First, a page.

Facts supporting that As Nas has nothing to do with poker: 1) The Ganjifeh deck was obviously not created for As Nas, which makes it less probable the game was invented during the deck's 18th century origin. 2) While there is plenty of evidence that other "poker-like" games around the region and time of the birthplace of poker, such as Brag, Boulliotte, and Poque, there is absolutely no evidence of As Nas being anywhere at that time or place, In fact, - There is no evidence of its existence prior to 1890, anywhere, in Persia, America, Europe, Antartica. None. 3) the only source descibing the rules of As-Nas comes from an American in 1895, from the hearsay of another American, not a Persian. Credibility issue anyone? 4) The desciption of game leaves open the possibility that betting can continue after all bets are equal. If this is the case, then the betting structure of poker has more in common with poque then As Nas 5) And here is the big one: The fact that the As in As Nas is not a Persian word but a French word, meaning Ace. And thus, 6) It is more likey that As Nas comes from a French bluffing game rather then the other way around, perhaps even poker itself. (assuming the game even existed) 7) From the 15th century till the 20th century, Poque/Pochspiel has left clear evidence of its origins, its spread across Europe, and even to America. There is a definite lineage there, it left breadcrumbs everywhere it went. It became brag in England, Mus in Spain, and Primero in Italy. It could have even have became As Nas in Persia. With As Nas, we don't have any lineage, no evidence that it spreaded throughout the middle east, and made its way to America like Poque did. Hell, we barely have any "evidence" that is started in Persia, other then the musings of an American general.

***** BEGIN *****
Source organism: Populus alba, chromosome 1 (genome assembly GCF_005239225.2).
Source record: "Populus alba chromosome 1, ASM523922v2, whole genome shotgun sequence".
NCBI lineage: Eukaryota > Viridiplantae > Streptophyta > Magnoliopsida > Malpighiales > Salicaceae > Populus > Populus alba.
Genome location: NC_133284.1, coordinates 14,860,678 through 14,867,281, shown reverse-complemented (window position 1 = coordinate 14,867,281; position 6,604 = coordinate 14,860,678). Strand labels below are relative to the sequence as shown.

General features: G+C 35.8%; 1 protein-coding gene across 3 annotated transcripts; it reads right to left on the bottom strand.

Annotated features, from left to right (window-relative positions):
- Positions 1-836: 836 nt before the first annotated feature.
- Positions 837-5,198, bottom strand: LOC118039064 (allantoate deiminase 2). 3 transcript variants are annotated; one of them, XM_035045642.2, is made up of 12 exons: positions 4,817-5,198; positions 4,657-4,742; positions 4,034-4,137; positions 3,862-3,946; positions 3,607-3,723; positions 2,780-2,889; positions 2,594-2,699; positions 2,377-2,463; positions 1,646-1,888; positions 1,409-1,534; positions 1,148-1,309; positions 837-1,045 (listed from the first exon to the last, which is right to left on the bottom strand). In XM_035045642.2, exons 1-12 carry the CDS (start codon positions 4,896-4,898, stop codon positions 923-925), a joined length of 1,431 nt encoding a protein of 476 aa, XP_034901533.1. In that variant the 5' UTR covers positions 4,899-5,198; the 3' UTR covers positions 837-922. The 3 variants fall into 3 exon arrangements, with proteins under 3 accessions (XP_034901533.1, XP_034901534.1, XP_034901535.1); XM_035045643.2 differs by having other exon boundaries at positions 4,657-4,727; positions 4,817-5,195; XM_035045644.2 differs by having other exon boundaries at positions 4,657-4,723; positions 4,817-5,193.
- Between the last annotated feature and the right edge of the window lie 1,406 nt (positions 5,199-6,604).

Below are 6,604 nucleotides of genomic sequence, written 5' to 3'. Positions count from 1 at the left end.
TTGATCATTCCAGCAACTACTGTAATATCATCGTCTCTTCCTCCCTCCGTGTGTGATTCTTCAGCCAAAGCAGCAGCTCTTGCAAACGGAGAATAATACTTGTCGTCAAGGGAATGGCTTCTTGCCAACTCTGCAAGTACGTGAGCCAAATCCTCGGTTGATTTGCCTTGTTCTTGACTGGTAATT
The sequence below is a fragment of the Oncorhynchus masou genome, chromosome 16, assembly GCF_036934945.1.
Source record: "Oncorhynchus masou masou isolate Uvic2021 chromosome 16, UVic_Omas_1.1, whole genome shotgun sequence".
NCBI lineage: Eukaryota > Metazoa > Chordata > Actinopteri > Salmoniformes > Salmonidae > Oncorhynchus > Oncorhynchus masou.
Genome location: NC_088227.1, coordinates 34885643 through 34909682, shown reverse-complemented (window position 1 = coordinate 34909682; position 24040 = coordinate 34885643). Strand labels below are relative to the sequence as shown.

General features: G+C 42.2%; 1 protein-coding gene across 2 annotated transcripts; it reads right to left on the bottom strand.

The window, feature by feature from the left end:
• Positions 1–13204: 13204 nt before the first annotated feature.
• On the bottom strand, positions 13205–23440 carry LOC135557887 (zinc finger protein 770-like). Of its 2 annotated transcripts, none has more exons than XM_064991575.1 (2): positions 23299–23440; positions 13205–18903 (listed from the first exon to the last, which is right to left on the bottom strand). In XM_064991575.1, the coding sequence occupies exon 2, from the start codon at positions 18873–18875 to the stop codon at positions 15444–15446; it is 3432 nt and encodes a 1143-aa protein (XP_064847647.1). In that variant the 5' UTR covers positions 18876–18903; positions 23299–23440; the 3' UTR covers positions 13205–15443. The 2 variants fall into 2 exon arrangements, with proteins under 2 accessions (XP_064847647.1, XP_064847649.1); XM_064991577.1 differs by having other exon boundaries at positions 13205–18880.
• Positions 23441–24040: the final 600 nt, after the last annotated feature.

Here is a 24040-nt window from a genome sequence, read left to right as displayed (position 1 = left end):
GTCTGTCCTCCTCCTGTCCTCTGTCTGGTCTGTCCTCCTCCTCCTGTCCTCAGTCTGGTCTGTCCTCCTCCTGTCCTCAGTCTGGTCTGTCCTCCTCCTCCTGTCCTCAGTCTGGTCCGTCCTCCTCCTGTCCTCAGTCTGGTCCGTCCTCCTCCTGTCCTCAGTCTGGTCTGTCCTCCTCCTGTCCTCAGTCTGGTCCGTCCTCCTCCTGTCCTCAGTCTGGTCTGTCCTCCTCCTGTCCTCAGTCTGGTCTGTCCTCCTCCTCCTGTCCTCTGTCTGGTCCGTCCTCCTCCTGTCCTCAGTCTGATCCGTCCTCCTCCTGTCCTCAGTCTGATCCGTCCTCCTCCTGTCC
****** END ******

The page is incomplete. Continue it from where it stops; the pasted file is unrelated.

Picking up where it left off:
More analysis on the origin of poker: -We must also consider the fact that the 2nd version of poker, poker we think of today, used the draw (the first one didn't), and used a 52 card deck, and thus: a) the high possibility that the 2nd version of poker was influenced by the game Brag, which also used a 52 card deck and used a draw, and thus b) it is logical to assume that poker, as we think of today, doesn't have one ancestor, but at least two.

(everything said here can be found on the source above, or on the site containing the source) --Jtd00123 (talk) 07:45, 24 March 2008 (UTC)[reply]


I have only found two sources so far that seem reliable. One is from an actual Oxford historian The other, while I'm not sure if it is written by a historian or a journalist, is a published author. At least had the decency to write where he got his information from. Most of the the quotes are from historians regarding the history of poker, or paraphrased information taken from scholarly sources.

(If anyone finds anymore scholarly sources on the issue, I would love to see them if you have the time to send them to me)